Paul Stastny? He's the unsung member of the Colorado Avalanche's high-scoring line, sort of the glue that holds it all together.
At 28 and in his eighth NHL season, Stastny has grown into a role as elder statesman on one of the youngest teams in the League, though he's often underappreciated by some who have expected more from a player with a $6.6 million salary.
But Stastny, whose father Peter forged a Hall of Fame career over 16 NHL seasons, has been a solid two-way player in his own right and getting the chance to shine in the Stanley Cup Playoffs for the first time in four years.
Stastny amassed seven points (three goals, four assists) in the first two games of a Western Conference First Round series against the Minnesota Wild, and the Avalanche will take a 2-0 lead into Game 3 of the best-of-7 series Monday at the Xcel Energy Center (5 p.m. MT; Altitude, NHL Network, CNBC, RDS, TSN, Fox Sports North).
"It’s great," Stastny said Sunday of skating alongside Landeskog and MacKinnon. "We've done a good job of clicking. Whether it's 20 or 30 games we've been playing together, every game we've been getting better and better. It's not going to stop, I think. You're building that chemistry and it takes a while, but every game we do something. We get excited knowing it's only going to get better and we're going to keep clicking. Today we're already focused on Game 3 knowing we're going into a hostile environment, and it's going to be a tough game."
A quiet team leader, Stastny wears an 'A' on his jersey as an assistant captain and has earned the respect of coach Patrick Roy and his teammates.
"He's been a leader from the get-go," Roy said. "The guys look up to him, they have a lot of respect for Paulie. He has been a great leader for us from the start."
Stastny is coming off one of his best seasons with 25 goals and 35 assists in 71 games. He won 54.1 percent of his faceoffs, was dependable in his own end and posted a plus-9 plus/minus rating.
But the statistics that meant more to him after three years without a playoff appearance were the 52 wins and 112 points the Avalanche earned in the regular season.
"You can have as much fun as you want to, but it's all about winning," Statsny said. "You don't play this game just to go out there and put up points. You play this game to win. It's a team game and you want to win the Stanley Cup. That's all it's about, that's what all the hard work is for during the summer.
"As you get older, you realize it's harder and harder. Nothing comes easy. When you get a chance, you have to take advantage of it. When I was younger, you heard that from the older guys and you kind of took it with a grain of salt. Now as you get older and [success] doesn't happen as often, you come to realize how important it is.
"When I was younger I'd look at certain guys, whether it was [Andrew] Brunette or [Joe] Sakic or [Milan] Hejduk, different kind of guys. I wouldn't say much, I would just look to what they did. I'm one of the medium-aged guys or one of the older guys now, but you always have to carry yourself the right way. You don't know who's watching and you never know what guys on the team are looking up to you, so I always try to send a positive message and be even-keeled and stick to what I've been doing my whole career."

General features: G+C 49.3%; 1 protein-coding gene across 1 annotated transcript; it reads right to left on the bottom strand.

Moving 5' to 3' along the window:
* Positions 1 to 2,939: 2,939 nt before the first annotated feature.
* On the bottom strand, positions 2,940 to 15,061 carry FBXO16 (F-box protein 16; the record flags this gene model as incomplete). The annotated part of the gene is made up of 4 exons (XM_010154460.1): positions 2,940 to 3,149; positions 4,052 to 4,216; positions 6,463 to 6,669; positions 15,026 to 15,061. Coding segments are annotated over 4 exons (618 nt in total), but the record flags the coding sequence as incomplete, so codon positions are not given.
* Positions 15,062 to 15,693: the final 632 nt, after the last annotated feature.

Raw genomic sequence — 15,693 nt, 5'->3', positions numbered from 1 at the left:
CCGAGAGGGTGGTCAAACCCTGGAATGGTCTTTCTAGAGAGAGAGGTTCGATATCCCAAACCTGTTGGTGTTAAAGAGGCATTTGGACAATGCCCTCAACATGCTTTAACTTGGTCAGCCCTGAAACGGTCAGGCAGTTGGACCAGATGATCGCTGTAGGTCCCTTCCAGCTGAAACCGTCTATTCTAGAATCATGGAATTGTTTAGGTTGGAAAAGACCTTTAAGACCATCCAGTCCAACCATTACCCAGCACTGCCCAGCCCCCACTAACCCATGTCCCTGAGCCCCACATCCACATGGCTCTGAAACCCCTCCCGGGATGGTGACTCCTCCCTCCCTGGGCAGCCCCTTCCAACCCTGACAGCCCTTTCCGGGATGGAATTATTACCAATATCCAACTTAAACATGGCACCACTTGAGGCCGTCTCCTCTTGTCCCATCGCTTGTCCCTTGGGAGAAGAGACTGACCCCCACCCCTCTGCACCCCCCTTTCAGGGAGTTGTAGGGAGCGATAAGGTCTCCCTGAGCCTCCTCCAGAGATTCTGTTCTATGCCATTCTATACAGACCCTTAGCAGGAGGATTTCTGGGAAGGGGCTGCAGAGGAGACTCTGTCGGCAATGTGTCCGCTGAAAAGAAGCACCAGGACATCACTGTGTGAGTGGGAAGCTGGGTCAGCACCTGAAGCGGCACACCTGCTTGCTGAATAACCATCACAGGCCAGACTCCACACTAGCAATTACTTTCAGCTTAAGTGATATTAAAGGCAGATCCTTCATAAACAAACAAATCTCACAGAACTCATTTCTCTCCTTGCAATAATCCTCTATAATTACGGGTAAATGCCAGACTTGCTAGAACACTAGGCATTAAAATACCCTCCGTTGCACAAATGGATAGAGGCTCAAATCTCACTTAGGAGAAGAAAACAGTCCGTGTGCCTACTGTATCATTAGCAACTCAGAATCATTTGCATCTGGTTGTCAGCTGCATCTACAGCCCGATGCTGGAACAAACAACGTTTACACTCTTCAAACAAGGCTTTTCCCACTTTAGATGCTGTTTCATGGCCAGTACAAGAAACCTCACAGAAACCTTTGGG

Now that the Avalanche are back in the playoffs, Stastny is making the most of it and playing an integral part in the team's success.
Stastny is the first Avalanche player to register three or more points in back-to-back playoff games since Theo Fleury did it in Games 5 and 6 against the San Jose Sharks in 1999. He and MacKinnon, who also had a goal and three assists in Colorado's 4-2 win Saturday, are the first Avalanche teammates to collect four points in the same playoff game.
Stastny was the Game 1 hero, scoring the tying goal with 13.4 seconds left in regulation and at 7:27 of overtime in a 5-4 win.
"It's a great place, I'm having fun," said Stastny, who has six goals and nine assists in 17 career playoff games.
There are no guarantees Stastny will remain with the Avalanche beyond this season because he will be eligible for unrestricted free agency July 1. He played two years at the University of Denver, where he helped win a national championship as a freshman in 2005, and has repeated his desire to stay.
A second-round pick (No. 44) in the 2005 NHL Draft, Stastny ranks eighth on the franchise's all-time lists for goals (160), assists (298) and points (458) in 538 career regular-season games.
Whether he will add to those totals in Colorado remains to be seen. The Avalanche could have moved Stastny at the NHL Trade Deadline, but elected to keep him and take their chances on signing him to a new contract. They also didn't want to disrupt team chemistry.
Roy said that he and Sakic, the Avalanche's executive vice president of hockey operations, never had any desire to move Stastny.
"We said all along we didn't want rental players, and the only one we would keep is Paul because we believe that Paul wants to stay as an Avalanche and we believe that there's a chance for him to re-sign with us," Roy said. "Now, how it's going to happen, it will be up to Joe and his agent to discuss. I think Paul has the Avs in his heart and I think he loves to be in this town, he loves the fans."
Stastny said he "hopes" to re-sign with Colorado, but has put that situation on the back burner for now.
"I'm here to win," he said. "I don't really care what's going on with that other stuff. It's all about this team and what we've been doing and what we've done all year and what we can keep doing. That's all I'm focusing on right now."
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